Today, a guest post from Ellyn Grubbe, a former student of mine and a CASI graduate, Ellyn does consultations in her own right now and is one of the most nutrition-savvy dog people I know. She wrote this entry years ago to help members on our yahoo group figure out the foundational calculation of all home made diets; how many calories to feed! We were finding, then as now, people put off by “all the math” and this entry shows how easy it really is. Many thanks to my dear friend for this contribution. Essential for anyone doing home made diet – raw or cooked.

A SHORT GUIDE TO CALCULATING YOUR DOGS ENERGY NEEDS

by Ellyn Grubbe

1) The first step with any home- prepared diet, raw or cooked, is to

know how much your dog weighs. If you use your bathroom scale, weigh

yourself first, then pick up your dog and weigh both of you together

and subtract the difference. If your dog is too big to pick up, go to

the vet and use their scale if they will let you do that for free,

mine does. No matter how you get it done, you have to know how much

your dog weighs.

2) Now that you know how much your dog weighs in pounds, you must

convert that weight to kilograms. All calculating and amounts use

the metric system of grams and kilos so there is no getting around

this one, but it is easy enough. Here is what you do:

There are 0.4536 grams to a pound.

Multiply your dogs weight in pounds by 0.4536. That’s it.

OR:

One kilogram = 2.2 lbs. So you can also divide your dog weight by 2.2.

An example with my dog would be: 40 lbs multiplied by 0 .4536 =

18.14.

If you divide you get the same basic result. 40 lbs divided by 2.2 =

18.18 kilograms. I round down to 18 kilograms either way.

When formulating a recipe for your dog, we will be asking you to

think a bit differently about food and recipes than what you are

used to. Instead of thinking cups and amounts, which measure volume,

we are asking you to think about the actual nutrient content of the

recipe.

To that end, we will be using the National Research Council’s

recently published requirements for canines. These numbers are based

on the

dog’s body weight (BW) in kilos (kg) calculated ” to the power of

0.75″.

This is an important concept to know about because a dog’s nutrient

requirements are not linear to its body weight. What this means is

that

a 50 lb. dog does not need twice the amount of calories or other

nutrients as a 25 lb dog. Nor do you multiply the requirements of a

25 lb dog by 4 for a 100 lb dog. By following the NRC numbers we are

taking this into consideration, actually thinking in nutrients.

In this way, we can treat our dogs as the unique individuals they

are and feed them accordingly. This may seem confusing at first but

it

will get easier with time as you work with it.

3) Now that you know how much your dog weighs in kilos, it is

necessary

to know how many calories your dog needs to consume every day to

maintain

it’s present body weight.

This is surprisingly simple to do.

First find the calculator built into your computer. Open the

calculator,

click on view and choose the word “scientific”.

– Type the dogs weight in kilograms into the calculator on the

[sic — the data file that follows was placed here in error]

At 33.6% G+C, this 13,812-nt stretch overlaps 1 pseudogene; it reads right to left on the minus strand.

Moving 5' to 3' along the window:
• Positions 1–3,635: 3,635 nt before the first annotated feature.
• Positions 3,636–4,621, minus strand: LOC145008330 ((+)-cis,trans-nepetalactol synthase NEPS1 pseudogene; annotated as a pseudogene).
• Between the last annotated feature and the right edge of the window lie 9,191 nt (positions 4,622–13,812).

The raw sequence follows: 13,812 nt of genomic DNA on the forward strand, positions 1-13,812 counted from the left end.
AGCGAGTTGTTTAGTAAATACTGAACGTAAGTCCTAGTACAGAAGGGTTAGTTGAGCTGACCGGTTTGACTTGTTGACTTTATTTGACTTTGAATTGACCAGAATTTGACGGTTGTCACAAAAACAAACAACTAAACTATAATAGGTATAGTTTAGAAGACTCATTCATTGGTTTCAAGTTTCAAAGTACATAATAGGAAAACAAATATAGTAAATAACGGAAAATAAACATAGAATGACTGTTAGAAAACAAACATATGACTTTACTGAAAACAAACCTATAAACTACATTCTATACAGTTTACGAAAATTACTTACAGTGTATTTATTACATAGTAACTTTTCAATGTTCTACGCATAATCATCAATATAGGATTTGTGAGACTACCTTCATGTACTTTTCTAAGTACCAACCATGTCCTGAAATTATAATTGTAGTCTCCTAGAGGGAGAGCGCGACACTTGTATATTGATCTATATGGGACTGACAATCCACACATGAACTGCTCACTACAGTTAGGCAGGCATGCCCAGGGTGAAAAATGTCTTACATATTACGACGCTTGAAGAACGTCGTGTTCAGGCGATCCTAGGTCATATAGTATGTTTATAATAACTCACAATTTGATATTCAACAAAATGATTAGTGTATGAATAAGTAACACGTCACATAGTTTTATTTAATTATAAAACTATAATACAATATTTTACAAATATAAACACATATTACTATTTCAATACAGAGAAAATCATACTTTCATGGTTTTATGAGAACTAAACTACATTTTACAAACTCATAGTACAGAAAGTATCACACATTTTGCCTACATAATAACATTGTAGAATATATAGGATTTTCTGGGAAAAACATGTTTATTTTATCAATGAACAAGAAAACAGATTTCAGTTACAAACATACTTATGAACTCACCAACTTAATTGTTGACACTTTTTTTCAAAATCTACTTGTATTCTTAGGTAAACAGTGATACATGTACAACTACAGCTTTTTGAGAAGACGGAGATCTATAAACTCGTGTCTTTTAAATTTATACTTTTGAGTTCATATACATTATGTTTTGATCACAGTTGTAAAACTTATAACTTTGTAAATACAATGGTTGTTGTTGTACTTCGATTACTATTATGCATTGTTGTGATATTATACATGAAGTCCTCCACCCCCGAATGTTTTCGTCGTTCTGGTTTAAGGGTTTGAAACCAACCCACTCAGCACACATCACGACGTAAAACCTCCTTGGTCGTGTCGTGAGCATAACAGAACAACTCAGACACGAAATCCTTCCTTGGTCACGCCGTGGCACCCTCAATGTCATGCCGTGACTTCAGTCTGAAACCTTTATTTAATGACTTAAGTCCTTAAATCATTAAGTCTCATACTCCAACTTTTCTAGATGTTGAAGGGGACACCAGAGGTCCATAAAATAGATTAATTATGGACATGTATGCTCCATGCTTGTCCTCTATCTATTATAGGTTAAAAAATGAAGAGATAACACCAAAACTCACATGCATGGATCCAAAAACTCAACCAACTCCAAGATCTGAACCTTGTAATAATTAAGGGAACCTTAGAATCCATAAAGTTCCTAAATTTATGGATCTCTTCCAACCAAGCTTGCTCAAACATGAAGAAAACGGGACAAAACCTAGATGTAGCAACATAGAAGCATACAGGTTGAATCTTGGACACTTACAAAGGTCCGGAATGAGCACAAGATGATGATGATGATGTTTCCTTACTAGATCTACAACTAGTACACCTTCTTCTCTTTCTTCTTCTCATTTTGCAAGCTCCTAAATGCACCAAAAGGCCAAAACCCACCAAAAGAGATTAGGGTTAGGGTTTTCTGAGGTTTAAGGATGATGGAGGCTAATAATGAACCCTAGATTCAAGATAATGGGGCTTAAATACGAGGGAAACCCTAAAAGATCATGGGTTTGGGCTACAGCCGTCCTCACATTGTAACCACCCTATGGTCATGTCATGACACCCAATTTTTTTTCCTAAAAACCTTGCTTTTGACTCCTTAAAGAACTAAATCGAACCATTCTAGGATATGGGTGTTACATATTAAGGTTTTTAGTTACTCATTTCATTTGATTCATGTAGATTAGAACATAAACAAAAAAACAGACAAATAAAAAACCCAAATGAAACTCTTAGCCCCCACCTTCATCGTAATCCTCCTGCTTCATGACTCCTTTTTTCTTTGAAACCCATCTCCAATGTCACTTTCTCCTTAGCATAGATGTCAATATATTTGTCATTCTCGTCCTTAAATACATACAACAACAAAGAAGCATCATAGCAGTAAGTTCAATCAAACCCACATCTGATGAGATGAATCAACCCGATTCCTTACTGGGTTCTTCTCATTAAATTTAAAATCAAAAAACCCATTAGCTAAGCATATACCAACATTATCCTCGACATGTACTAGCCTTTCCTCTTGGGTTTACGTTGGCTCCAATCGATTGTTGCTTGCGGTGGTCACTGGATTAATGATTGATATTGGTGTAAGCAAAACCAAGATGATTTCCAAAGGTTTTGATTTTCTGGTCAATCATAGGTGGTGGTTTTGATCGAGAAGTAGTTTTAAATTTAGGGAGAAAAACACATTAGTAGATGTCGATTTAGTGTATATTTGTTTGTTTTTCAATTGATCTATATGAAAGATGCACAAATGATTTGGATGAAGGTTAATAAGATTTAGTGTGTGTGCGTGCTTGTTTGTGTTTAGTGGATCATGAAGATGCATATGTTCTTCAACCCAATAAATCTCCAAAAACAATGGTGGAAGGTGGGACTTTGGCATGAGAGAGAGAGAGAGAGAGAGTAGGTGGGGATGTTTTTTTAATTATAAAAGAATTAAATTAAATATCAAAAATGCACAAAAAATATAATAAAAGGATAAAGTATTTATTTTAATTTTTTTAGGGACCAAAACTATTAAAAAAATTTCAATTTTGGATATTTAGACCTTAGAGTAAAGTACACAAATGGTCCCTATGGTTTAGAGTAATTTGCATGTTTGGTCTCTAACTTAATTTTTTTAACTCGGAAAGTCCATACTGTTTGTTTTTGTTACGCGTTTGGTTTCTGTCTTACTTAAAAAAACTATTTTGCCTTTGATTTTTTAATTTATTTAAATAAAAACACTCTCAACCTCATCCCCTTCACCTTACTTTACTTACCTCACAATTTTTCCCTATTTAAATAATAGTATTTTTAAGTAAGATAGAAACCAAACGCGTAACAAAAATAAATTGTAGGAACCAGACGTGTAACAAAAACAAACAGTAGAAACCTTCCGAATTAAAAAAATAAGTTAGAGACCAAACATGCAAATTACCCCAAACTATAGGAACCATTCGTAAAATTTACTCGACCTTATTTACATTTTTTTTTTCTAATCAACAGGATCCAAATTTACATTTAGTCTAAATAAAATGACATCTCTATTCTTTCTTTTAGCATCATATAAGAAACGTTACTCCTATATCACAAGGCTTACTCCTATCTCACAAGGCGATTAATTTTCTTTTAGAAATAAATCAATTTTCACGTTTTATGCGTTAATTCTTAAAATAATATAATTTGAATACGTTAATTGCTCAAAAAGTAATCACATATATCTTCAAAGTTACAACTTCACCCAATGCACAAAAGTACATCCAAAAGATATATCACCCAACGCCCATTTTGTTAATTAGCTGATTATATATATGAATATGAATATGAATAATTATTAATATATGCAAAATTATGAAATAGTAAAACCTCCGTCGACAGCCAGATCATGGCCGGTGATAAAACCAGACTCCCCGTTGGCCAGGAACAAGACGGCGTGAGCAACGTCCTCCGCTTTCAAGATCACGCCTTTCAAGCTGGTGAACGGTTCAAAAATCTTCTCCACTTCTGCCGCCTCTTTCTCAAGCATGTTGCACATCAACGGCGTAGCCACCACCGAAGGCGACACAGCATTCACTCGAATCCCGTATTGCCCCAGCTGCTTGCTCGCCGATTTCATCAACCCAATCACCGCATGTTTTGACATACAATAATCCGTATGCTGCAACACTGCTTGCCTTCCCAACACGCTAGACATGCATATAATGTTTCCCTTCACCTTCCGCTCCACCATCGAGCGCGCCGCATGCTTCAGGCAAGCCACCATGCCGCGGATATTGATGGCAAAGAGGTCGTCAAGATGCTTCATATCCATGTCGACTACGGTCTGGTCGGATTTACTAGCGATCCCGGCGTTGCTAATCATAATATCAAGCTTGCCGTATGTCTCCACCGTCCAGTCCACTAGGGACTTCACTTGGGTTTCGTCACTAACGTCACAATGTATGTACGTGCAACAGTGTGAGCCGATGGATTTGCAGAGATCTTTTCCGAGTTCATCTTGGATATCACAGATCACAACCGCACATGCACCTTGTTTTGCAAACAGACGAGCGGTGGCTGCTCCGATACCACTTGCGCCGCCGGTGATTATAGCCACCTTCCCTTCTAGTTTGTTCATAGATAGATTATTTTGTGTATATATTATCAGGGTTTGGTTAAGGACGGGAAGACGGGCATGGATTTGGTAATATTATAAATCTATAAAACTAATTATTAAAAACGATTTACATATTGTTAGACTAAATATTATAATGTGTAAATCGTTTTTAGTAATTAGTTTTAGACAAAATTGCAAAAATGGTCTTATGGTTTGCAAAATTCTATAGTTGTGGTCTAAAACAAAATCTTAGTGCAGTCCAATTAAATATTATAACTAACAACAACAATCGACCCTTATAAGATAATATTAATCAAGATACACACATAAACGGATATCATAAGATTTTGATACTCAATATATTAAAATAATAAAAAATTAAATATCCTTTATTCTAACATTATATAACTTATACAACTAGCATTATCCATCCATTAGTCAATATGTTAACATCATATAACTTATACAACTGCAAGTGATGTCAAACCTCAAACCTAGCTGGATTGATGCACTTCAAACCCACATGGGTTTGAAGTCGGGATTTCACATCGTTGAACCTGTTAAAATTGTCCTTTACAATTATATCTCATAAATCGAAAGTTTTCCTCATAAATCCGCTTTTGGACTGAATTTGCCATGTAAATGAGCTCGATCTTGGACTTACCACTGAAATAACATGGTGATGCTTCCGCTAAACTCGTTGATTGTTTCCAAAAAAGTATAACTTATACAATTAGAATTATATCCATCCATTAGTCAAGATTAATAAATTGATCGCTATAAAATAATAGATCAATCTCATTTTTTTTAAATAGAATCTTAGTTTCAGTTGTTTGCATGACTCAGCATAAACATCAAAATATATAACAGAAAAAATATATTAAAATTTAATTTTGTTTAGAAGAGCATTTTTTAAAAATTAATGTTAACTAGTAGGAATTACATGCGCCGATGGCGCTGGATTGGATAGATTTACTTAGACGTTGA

computer

– Click the key with x^y (this does the “to the power of”

calculation)

– Type in 0.75

– Click the equal sign =. ( the number you get is your dog’s BW to

the

power of 0.75)

– Multiply that number by 130. The resulting number is how much

metabolizable energy your dog will need to consume(otherwise know as

how many calories your dog needs daily).

Example:

My dog weighs 18kg, as we found out in step two.

– 18 x^y 0.75 = 8.73.

– 8.73 X 130 = 1,1349.

-Round the number to 1,135, which is the number of calories my dog

would need.

BW “to the power of 0.75” multiplied by the NRC nutrient value = the

amount of calories and/or a nutrient your dog needs.

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My commentary: Thank you Ellyn for explaining the optimal, in my opinion the correct method for starting to calculate a dog’s nutrient requirements. I would only add that the number 130 is just a starting point and in my practise I have often found it amounts to more than the dog actually requires; for example, a sedentary or senior dog may do best – maintain weight and good energy levels – on as little as 90 calories per unit of metabolic weight.Some very active dogs may need more than 130. In general, when I start the formulation process, I assess what the dog has been used to eating – many raw diets for example are very low in total energy, and it’s a mistake to suddenly bring the calorie level up to 130 “because that’s the text”. Often I find myself starting with 120 or even 110 calories per unit BW, and have the owner monitor progress; is the dog very hungry? Has he or she lost weight? And if it seems too low we simply adjust upwards. The method here is critical; you can’t know your dogs protein, fatty acid, vitamin and mineral requirements without first calculating his or her metabolic weight – you can guess, but I prefer precision. If we’re going to the trouble of buying, making, storing and supplementing home made food in the first place, why take chances? This method offers real knowledge and control. And it’s not – as Ellyn made so easy to understand – all that difficult, at all.